Most genetic testing requires a doctor's prescription. In April 2017, however, the U.S. Food and Drug Administration (FDA) gave genetics company 23andMe the go-ahead to sell DNA tests assessing the user's level of risk for ten health conditions, including Parkinson's disease and late-onset Alzheimer's disease. This was followed nearly a year later by approval to sell tests for three mutations in t... View full abstract»

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  • Opening Act: New Multidisciplinary Approaches Yield Thinner, Stronger, Better Stents

    Publication Year: 2018, Page(s):15 - 19
    Request permission for reuse | Click to expandAbstract | PDF file iconPDF (1740 KB) | HTML iconHTML

    When an artery is blocked, stents are often the best way to open up the vessel. A mesh stent is tightly crimped over a tiny balloon and guided to the troubled spot; the balloon is inflated, expanding the stent, which forces the vessel open. Blood flow is restored. View full abstract»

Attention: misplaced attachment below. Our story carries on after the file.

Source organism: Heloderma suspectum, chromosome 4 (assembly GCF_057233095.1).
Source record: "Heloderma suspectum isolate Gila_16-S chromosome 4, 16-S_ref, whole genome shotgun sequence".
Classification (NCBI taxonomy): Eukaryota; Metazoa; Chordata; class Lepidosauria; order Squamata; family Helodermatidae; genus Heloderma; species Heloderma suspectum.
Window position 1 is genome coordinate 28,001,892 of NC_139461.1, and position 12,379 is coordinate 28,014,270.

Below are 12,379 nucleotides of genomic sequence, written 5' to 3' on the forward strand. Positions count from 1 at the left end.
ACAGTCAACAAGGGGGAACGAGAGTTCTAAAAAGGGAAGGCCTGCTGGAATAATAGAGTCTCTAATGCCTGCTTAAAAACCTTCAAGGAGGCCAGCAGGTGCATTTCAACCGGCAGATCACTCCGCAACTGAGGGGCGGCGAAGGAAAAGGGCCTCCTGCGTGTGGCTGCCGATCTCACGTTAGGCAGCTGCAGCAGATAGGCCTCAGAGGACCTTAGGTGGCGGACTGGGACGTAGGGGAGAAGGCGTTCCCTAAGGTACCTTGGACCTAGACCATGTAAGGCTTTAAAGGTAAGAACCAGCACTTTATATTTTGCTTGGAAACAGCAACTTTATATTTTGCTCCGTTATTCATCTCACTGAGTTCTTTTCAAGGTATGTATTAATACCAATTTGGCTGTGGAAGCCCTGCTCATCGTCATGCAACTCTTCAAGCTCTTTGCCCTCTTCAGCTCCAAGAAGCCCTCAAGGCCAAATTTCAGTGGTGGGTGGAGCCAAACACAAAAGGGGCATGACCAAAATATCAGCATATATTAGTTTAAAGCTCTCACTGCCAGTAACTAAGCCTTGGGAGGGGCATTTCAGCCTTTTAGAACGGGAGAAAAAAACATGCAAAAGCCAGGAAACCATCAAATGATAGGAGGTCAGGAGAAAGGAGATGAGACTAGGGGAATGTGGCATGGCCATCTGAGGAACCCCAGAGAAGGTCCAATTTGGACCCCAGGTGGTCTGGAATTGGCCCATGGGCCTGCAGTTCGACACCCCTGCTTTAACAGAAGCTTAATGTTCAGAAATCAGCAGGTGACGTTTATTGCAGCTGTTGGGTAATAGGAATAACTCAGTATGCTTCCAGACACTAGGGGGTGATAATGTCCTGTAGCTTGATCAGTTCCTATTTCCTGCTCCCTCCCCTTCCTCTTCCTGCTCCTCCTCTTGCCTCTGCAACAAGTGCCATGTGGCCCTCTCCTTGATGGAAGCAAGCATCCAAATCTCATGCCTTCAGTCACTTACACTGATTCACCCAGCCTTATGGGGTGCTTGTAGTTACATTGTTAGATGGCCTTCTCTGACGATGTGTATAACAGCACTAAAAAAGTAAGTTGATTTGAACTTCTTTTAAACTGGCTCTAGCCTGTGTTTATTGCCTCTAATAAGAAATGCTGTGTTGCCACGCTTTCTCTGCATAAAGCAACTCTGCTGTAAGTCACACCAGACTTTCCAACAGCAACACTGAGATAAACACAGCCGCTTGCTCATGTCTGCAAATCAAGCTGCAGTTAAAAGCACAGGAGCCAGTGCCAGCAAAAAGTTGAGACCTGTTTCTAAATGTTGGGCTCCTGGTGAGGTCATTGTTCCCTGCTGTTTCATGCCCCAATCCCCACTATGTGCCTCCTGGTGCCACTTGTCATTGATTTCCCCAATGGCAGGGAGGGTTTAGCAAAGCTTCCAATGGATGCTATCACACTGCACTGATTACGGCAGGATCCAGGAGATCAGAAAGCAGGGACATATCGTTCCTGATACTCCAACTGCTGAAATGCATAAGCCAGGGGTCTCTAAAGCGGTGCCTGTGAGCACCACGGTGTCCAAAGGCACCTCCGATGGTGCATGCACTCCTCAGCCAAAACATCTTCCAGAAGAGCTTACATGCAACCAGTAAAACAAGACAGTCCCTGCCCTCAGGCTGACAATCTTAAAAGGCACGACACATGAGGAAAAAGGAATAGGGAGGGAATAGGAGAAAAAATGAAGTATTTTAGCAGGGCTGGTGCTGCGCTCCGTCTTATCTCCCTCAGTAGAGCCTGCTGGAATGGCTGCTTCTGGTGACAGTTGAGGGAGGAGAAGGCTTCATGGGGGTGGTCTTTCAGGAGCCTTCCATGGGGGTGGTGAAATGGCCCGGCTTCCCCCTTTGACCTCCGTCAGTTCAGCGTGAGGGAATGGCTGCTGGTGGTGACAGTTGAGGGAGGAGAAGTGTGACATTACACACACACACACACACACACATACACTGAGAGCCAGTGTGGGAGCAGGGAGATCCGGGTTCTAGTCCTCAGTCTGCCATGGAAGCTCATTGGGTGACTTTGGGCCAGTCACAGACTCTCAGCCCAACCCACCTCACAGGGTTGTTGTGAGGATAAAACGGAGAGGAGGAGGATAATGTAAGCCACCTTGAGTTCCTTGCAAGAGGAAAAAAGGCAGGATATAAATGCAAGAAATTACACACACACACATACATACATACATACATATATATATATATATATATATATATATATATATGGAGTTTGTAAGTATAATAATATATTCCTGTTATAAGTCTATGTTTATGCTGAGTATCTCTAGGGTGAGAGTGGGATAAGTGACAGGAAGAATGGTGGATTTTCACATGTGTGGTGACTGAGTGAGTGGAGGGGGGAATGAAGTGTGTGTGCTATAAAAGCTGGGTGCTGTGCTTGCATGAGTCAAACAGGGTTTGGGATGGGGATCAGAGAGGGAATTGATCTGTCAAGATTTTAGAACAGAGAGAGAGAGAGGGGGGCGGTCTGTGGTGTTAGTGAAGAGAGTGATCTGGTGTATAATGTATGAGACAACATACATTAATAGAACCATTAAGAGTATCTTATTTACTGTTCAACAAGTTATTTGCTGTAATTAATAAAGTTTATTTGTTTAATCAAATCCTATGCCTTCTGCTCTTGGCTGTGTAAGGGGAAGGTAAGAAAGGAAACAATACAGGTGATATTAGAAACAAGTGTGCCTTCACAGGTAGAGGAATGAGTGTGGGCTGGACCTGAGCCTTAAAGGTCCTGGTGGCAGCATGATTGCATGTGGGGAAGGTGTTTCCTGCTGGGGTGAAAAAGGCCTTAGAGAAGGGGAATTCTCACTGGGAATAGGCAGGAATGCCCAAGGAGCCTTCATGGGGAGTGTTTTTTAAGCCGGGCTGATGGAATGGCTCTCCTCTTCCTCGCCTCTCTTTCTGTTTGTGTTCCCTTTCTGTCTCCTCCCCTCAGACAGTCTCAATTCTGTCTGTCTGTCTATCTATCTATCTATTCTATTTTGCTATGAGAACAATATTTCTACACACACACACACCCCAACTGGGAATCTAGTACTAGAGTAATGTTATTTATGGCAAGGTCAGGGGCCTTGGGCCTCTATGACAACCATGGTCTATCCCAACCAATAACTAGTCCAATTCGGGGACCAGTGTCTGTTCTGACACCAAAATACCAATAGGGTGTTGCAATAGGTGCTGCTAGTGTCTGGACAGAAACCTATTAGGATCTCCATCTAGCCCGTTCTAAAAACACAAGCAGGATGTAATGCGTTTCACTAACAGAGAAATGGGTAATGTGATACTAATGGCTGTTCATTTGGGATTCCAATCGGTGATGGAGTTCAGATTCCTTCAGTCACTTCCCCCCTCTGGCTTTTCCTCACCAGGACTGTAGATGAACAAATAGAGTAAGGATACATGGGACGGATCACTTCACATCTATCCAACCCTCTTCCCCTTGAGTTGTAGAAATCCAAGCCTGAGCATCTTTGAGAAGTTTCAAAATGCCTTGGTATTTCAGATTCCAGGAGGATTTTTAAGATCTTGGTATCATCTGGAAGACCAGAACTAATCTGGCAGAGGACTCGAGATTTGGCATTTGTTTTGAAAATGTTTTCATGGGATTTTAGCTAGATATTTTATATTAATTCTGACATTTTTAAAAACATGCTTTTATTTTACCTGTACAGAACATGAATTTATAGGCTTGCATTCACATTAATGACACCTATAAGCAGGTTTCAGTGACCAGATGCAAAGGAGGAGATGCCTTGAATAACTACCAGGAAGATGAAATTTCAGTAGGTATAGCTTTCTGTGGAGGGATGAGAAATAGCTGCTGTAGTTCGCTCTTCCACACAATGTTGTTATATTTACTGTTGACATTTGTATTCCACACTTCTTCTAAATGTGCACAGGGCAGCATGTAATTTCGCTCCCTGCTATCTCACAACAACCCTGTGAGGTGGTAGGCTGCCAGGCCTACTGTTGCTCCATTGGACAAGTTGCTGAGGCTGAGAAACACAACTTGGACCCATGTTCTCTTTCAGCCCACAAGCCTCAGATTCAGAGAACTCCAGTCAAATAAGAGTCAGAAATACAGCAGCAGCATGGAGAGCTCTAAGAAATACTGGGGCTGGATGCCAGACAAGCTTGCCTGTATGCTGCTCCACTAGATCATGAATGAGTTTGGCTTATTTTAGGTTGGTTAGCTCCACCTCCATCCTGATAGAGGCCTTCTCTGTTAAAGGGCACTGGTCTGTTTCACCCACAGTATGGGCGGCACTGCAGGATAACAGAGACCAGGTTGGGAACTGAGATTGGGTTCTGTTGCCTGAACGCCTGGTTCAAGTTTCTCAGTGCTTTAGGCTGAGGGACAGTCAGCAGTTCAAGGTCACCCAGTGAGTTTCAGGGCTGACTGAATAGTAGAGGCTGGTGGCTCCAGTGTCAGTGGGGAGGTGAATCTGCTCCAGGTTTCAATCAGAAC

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  • The Eye as a Window to Health: Albeit Slow, Research is Progressing on Contact Lenses for Medical Diagnostics

    Publication Year: 2018, Page(s):20 - 23
    Request permission for reuse | Click to expandAbstract | PDF file iconPDF (1139 KB) | HTML iconHTML

    The idea is a compelling one: a device that looks and feels like an ordinary contact lens but that can continuously monitor a variety of health indicators. For a diabetic, such a lens might update blood glucose levels and, using a built-in flashing LED indicator light, signal when a condition needs attention. Diabetic patients might be saved from the need for repeated finger prick tests and could ... View full abstract»

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  • Healthcare in the Age of Interoperability: The Promise of Fast Healthcare Interoperability Resources

    Publication Year: 2018, Page(s):24 - 27
    Request permission for reuse | Click to expandAbstract | PDF file iconPDF (923 KB) | HTML iconHTML